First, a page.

Friday, October 19, 2007

New e-Discussion Group on Contextualism & Relativism

In addition to the regular LOGOS Reading Groups, we are planning to run an informal e-discussion group on contextualism and relativism.

Following the format of last year e-RG on meta-metaphysics, the idea would be to have the discussion every two or three weeks here at The bLOGOS, so everybody is welcome to participate, regardless of whether you are sited near Barcelona.

We would be mainly discussing papers by ourselves. It is my pleasure to announce that the first paper to get this started will be Dan Zeman's 'Knowledge Attributions and Relevant Contexts'. New posts discussing this paper are to be expected around 2 November, with titles starting with ‘C&R Zeman.’

As for further e-sessions, I’d like to suggest López de Sa 2007 and Kölbel 2007 exchange (on Kölbel 2004, to which Dan Z also refers). Any other suggestions? Please give them in comments, and add links if available.

Thursday, October 11, 2007

DT RG: Carcel Confusion

This pertains to the reading group on decision theory, but any comments are welcome.
It's my version of the Three Prisoners Paradox. I read about the original paradox years ago in a book about the Monty Hall Problem, and I always assumed that it was created as a variant of this problem. However, Wikipedia recently taught me that it's much older than the MHP, and that it's due to Martin Gardner.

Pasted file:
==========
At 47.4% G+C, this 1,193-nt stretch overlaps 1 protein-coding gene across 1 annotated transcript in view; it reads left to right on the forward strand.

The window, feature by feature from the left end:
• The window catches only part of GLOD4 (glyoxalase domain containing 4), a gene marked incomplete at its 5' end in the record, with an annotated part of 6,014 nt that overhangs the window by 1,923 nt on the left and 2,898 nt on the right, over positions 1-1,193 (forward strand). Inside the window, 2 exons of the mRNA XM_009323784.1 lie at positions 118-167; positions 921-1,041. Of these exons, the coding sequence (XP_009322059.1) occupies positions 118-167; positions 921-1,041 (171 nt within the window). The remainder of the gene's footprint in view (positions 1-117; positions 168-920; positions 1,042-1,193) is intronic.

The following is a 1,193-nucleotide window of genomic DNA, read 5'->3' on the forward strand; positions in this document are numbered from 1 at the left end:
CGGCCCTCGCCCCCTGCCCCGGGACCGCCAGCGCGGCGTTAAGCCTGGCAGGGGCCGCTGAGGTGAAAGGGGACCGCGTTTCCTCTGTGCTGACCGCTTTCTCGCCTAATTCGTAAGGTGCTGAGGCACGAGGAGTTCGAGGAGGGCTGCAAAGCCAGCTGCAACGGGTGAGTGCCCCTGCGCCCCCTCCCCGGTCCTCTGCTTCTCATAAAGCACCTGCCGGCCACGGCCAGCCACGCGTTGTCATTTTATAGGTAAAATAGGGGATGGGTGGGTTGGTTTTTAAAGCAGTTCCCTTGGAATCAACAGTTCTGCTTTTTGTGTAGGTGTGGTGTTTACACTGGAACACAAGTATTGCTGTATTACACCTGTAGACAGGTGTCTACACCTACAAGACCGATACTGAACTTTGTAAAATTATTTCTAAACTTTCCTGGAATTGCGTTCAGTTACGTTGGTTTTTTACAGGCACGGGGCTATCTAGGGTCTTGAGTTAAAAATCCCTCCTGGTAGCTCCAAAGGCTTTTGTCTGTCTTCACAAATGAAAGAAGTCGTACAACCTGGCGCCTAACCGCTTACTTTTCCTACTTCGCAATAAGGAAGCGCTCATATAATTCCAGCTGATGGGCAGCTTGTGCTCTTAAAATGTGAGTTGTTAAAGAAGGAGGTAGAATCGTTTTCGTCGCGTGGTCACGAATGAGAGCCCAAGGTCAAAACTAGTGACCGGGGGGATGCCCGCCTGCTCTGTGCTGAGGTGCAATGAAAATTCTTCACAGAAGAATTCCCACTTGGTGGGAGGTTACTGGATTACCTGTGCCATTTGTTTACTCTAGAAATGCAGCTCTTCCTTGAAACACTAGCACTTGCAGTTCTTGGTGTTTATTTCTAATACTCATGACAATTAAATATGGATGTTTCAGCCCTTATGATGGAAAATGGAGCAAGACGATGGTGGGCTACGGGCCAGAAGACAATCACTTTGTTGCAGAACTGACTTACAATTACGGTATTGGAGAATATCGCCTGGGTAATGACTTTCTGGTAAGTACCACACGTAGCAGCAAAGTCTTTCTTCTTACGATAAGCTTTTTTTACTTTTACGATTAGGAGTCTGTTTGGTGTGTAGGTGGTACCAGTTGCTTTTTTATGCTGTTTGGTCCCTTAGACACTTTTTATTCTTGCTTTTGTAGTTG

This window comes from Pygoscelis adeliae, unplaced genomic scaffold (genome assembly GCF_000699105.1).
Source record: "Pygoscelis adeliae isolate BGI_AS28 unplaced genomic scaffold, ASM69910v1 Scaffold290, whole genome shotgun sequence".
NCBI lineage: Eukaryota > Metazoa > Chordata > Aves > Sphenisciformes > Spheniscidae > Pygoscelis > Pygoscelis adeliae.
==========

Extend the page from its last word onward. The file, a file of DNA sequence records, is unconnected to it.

Here goes the story (I assume you know about the Monty Hall Problem; otherwise, read the wikipedia entry first):
Three prisoners, A, B and C, are awaiting their execution. It's known to them that one of them will be pardoned, but part of their punishment is that they may not know who prior to the day of the execution. They are kept in separate cells in different buildings.
One day, as the prison guard comes to check on prisoner A, A begs him to give him a hint concerning his fate. Of course the guard declines, but A keeps begging. At least, A suggests, the guard could tell him the name of only one of the others who will be executed for sure. That way A would still not know whether he will die or live, and the guard wouldn't have disobeyed his orders.
The guard thinks it through and mercifully agrees to give the required information: B will die. A thanks the guard and thinks to himself: "Well, at least I know that my chances to get out alive are 50% now."
So far, so good. Anyone familiar with Monty Hall will see that A is wrong. His chances are still 33%, the guard's revelation has gained him nothing. To draw the analogy to Monty Hall, he should switch fates with C if only he could. If we, the audience, were the type of people who bet on people's lives and deaths, we should put our money on C's staying alive.
That's the Three Prisoners Paradox as I remember reading it in the book. Now my appendix:
The guard passes by the cell of poor B, who is sound asleep, and finally comes to C. Here, a similar scene as before unfolds. C implores the guard to tell him something about his situation. The guard recalls his talk with A, goes through the reasoning once again to make sure he's not disobeying his orders, and tells C that B is going to die. "Whoopy!", thinks C, "So my chances to survive are 50%!!" But of course we know that this is false, his chances are 33%.
To sum up, we have A at a survival-chance of 33%, doomed B at 0% and C at 33% as well. But that seems a bit odd...
I've been puzzled by this for a long time, and I've asked a bunch of people and received a bunch of interesting and interestingly different answers. I think I know what's wrong, but I'm never quite sure (about 66% most of the time), so I await clarification(s)!